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Student Rocco Disanto works on his project in Richard Goldberg

Student Rocco Disanto works on his project in Professor Richard Goldberg's class. (photo by Dan Sears)

Carolina undergraduates are inventing devices to tackle real-world problems through biomedical engineering. The opportunity to study in one of the fastest-growing job fields evolved through a partnership between UNC’s College of Arts and Sciences and the School of Medicine.

“Biomedical engineering is an exciting new discipline that applies the rigorous methods of physics, chemistry, mathematics and engineering to solve important and urgent biological and biomedical problems,” said Nancy Allbritton, UNC Debreczeny Distinguished Professor of Chemistry, who chairs the joint biomedical engineering department.

In their senior year, UNC biomedical engineering students must take a design course to apply what they have learned. They tour clinics at UNC Hospitals to get ideas for medical problems that could be solved by new technology. In addition, students meet with individuals in the community who have disabilities to get ideas for custom technology that helps them become more independent.

For example, in 2013, students developed an Android tablet app that, when attached to a child’s walker, provided a musical feedback loop for a preschooler with a disability who had been reluctant to practice walking. Students wrote and copyrighted the software and are in the process of making the system available to people in similar situations.

Some students collaborating at the Jaycee Burn Center at UNC Health Care developed a device that helps patients perform vital stretching exercises independently, freeing the physical therapist to see more patients.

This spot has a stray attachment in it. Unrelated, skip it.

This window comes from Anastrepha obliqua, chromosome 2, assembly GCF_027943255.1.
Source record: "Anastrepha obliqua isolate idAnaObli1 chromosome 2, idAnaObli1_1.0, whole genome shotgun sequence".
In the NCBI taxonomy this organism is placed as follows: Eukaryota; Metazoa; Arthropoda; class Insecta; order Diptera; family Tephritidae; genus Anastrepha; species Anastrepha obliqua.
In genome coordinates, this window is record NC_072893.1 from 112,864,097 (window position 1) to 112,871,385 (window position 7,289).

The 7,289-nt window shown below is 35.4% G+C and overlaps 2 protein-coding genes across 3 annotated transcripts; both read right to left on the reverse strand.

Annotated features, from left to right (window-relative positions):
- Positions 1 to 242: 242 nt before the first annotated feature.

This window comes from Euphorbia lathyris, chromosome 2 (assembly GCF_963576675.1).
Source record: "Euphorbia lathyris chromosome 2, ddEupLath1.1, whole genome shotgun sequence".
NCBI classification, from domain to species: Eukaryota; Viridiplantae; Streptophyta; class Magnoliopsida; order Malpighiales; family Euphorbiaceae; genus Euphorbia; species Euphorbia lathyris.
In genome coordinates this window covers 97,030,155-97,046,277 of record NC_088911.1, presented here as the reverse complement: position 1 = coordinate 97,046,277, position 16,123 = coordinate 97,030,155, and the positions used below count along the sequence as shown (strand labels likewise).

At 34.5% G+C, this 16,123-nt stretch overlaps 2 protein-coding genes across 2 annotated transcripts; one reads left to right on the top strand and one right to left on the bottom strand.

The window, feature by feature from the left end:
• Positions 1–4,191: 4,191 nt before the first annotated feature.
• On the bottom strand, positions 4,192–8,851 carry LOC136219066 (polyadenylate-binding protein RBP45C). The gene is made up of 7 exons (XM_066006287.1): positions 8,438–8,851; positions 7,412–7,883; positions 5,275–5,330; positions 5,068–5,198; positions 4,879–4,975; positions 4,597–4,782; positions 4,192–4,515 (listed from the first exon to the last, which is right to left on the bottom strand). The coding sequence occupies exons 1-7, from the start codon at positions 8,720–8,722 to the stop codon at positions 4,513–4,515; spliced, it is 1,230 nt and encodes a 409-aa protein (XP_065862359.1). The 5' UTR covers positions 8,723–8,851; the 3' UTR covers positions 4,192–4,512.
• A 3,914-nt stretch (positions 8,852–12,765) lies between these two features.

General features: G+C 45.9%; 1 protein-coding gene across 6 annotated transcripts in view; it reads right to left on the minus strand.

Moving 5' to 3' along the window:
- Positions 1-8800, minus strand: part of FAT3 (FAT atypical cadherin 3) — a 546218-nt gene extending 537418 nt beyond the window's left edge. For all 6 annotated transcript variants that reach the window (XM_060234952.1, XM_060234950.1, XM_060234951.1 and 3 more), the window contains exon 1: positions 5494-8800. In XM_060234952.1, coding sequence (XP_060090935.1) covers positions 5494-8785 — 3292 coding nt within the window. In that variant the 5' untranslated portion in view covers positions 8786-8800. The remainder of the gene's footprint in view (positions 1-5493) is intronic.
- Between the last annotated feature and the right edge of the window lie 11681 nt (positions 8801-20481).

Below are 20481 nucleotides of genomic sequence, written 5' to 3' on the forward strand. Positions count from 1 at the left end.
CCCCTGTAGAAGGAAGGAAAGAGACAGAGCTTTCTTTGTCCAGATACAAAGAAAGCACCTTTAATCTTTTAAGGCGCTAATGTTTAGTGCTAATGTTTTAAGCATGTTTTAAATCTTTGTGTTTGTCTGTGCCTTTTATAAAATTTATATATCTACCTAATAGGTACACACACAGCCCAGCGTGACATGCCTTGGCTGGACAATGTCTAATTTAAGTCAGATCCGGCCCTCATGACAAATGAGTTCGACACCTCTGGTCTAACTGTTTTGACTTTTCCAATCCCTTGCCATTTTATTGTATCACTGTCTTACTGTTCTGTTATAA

20130722_allbritton_nancy_0048 (2)newbyLarsSahlsummer2013
Chemistry professor Nancy Allbritton is the chair of the biomedical engineering department. (photo by Lars Sahl)

Another group of students won two technology design awards for developing a Braille training toy for children. This year, the students are trying to market their idea.

At the end of the school year, a joint UNC/N.C. State biomedical engineering design symposium lets students showcase their completed projects to industry leaders and investors.

“Students can do show-and-tell in front of people who work for companies where our students might look for jobs,” said Allbritton.

Biomedical engineering students work closely with faculty on their research and have access to real-life experiences that will enhance their careers, said Allbritton. Students gain experience through participating in multidisciplinary teams, just as they will in the working world.

Students and faculty are also turning their ideas into start-up companies that hold the potential to hire others. That can fuel the state’s economy, she added.

The department of biomedical engineering (BME) began as a joint graduate program between UNC’s School of Medicine and N.C. State and recently expanded into UNC’s College of Arts and Sciences to further develop the  undergraduate degree program in Chapel Hill.  (N.C. State has a separate undergraduate BME degree.)

Carolina students currently receive a bachelor of science degree in applied sciences.

US News & World Report recently cited BME as the No. 1 new college major with a future, and The New York Times said it was the No. 1 field “where the jobs are.”

The U.S. Department of Labor has reported that the number of BME jobs has been increasing at close to double the rate for all other jobs combined. Positions often start at about $80,000 a year.

Check out a UNC video highlighting student BME projects that helped an accomplished kayaker who was born with spina bifada, a third-grader with autism, and others.

[ Story by Nancy E. Oates ]

 

 

 


Published in the Fall 2013 issue | Features, Research

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